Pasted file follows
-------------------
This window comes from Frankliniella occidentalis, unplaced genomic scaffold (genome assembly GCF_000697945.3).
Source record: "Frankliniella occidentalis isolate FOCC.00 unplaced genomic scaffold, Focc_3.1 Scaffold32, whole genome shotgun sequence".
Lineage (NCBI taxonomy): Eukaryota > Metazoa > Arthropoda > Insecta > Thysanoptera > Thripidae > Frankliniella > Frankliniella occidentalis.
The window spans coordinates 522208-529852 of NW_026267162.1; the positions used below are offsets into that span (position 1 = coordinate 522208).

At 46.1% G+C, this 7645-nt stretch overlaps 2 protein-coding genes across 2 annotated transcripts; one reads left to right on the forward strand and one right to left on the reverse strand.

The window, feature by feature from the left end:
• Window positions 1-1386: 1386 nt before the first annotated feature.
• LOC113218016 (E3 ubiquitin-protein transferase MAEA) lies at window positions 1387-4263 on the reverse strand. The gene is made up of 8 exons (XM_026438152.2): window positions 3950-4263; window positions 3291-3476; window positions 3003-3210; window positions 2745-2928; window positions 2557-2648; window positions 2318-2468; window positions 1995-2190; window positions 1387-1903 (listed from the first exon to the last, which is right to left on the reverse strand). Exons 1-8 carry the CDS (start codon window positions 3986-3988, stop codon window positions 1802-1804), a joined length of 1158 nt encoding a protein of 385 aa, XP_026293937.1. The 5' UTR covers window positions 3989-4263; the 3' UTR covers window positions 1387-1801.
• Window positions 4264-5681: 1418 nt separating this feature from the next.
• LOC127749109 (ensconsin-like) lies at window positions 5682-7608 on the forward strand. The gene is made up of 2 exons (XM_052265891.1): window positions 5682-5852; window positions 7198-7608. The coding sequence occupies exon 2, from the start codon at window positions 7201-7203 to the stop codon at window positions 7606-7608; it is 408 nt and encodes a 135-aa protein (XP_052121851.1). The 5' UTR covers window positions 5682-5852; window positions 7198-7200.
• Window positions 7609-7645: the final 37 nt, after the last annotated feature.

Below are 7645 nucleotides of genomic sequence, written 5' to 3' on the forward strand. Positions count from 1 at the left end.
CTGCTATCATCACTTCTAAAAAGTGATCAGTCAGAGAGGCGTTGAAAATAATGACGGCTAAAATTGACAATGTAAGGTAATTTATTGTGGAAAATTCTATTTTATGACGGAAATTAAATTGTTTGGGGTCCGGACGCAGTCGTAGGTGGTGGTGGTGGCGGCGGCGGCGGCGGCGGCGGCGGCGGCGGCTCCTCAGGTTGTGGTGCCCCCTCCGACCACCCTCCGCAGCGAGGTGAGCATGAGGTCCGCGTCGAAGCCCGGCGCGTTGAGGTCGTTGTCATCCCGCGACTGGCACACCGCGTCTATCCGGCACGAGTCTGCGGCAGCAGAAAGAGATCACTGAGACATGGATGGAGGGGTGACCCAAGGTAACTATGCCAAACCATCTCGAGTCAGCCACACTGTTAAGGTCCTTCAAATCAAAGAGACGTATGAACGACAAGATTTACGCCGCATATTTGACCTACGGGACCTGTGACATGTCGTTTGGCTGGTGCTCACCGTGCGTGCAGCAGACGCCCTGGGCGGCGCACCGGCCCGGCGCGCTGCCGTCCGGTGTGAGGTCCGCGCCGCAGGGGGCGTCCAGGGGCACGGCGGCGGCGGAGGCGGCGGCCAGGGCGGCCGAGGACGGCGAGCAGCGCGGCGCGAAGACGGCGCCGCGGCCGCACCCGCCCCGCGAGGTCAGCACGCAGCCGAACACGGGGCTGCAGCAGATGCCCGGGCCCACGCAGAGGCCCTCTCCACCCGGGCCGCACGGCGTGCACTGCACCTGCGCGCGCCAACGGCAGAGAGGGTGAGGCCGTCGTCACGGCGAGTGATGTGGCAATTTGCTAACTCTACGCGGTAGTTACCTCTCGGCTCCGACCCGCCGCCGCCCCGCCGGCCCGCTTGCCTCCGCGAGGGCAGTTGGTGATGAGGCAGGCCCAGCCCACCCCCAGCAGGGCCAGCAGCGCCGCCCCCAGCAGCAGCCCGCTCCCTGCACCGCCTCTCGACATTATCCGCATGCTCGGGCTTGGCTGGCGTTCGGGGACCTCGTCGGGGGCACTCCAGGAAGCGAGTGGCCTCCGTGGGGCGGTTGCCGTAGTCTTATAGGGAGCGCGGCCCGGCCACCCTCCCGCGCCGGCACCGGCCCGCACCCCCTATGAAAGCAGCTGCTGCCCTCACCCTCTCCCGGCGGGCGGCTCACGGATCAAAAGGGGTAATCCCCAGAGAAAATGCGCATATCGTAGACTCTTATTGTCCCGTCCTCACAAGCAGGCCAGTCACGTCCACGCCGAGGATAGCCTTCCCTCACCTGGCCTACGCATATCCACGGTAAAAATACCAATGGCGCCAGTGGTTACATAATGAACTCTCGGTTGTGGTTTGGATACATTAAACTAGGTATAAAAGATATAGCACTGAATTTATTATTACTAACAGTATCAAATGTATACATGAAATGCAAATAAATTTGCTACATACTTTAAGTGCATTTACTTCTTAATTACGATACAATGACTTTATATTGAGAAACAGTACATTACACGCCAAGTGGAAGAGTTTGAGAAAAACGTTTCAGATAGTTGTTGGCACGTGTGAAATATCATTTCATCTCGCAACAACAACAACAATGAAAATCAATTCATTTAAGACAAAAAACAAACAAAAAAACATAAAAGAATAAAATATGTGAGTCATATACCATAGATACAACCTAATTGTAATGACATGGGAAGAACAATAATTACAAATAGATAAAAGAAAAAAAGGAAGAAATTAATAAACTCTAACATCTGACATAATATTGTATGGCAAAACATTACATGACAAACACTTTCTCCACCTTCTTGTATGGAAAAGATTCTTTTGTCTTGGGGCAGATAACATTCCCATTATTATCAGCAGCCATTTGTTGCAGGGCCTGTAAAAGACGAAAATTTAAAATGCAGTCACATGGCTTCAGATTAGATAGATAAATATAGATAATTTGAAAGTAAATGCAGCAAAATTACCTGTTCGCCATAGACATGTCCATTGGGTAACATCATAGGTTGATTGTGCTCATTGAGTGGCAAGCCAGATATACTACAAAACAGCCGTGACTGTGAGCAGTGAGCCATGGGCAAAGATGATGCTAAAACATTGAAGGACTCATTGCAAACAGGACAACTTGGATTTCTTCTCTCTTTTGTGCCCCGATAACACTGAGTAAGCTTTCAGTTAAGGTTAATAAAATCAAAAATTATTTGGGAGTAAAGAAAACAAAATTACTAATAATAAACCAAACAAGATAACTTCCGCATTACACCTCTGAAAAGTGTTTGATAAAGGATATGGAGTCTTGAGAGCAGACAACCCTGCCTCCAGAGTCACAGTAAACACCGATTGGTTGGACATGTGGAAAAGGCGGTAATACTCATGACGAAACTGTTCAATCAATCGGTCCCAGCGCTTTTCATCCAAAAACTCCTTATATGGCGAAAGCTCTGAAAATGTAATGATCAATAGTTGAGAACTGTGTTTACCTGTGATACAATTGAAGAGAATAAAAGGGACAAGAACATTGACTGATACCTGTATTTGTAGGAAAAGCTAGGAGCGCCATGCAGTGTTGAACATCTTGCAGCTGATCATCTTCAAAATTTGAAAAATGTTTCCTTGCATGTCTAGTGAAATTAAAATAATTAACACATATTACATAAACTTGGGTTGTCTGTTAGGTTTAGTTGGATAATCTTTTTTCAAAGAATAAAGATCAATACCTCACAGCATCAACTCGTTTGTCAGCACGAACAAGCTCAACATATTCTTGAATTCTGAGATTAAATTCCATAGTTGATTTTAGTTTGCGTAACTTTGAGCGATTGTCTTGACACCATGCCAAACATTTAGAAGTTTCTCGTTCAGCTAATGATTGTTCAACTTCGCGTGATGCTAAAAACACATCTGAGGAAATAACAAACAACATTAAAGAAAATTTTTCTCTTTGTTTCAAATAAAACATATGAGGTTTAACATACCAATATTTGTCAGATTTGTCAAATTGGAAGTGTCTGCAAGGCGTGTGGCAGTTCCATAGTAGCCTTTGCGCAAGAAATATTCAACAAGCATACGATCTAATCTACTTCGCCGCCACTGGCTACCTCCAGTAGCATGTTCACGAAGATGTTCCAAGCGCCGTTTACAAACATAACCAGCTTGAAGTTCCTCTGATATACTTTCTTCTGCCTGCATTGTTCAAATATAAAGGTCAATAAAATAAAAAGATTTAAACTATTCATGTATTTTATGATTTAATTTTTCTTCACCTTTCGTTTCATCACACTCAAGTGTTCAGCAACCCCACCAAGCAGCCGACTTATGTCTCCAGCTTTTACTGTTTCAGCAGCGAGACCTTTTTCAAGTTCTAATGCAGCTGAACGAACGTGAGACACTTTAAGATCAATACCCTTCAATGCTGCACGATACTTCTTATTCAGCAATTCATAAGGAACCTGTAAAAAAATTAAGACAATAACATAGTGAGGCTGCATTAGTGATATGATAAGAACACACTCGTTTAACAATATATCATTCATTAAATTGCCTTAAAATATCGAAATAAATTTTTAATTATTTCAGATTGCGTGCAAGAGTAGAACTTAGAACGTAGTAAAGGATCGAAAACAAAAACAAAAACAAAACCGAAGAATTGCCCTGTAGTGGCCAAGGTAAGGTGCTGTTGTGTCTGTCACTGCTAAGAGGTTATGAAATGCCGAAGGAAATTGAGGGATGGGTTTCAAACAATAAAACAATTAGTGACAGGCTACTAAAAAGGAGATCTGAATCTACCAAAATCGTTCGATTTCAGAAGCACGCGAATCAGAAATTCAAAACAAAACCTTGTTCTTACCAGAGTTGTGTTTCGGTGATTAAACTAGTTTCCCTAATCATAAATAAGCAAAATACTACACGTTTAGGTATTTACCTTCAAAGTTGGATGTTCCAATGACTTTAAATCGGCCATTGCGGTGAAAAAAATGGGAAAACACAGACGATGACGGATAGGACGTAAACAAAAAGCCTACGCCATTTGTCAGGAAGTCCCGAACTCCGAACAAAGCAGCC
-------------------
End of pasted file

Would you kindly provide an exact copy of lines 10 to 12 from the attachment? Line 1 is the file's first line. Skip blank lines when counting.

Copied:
• LOC127749109 (ensconsin-like) lies at window positions 5682-7608 on the forward strand. The gene is made up of 2 exons (XM_052265891.1): window positions 5682-5852; window positions 7198-7608. The coding sequence occupies exon 2, from the start codon at window positions 7201-7203 to the stop codon at window positions 7606-7608; it is 408 nt and encodes a 135-aa protein (XP_052121851.1). The 5' UTR covers window positions 5682-5852; window positions 7198-7200.
• Window positions 7609-7645: the final 37 nt, after the last annotated feature.

Below are 7645 nucleotides of genomic sequence, written 5' to 3' on the forward strand. Positions count from 1 at the left end.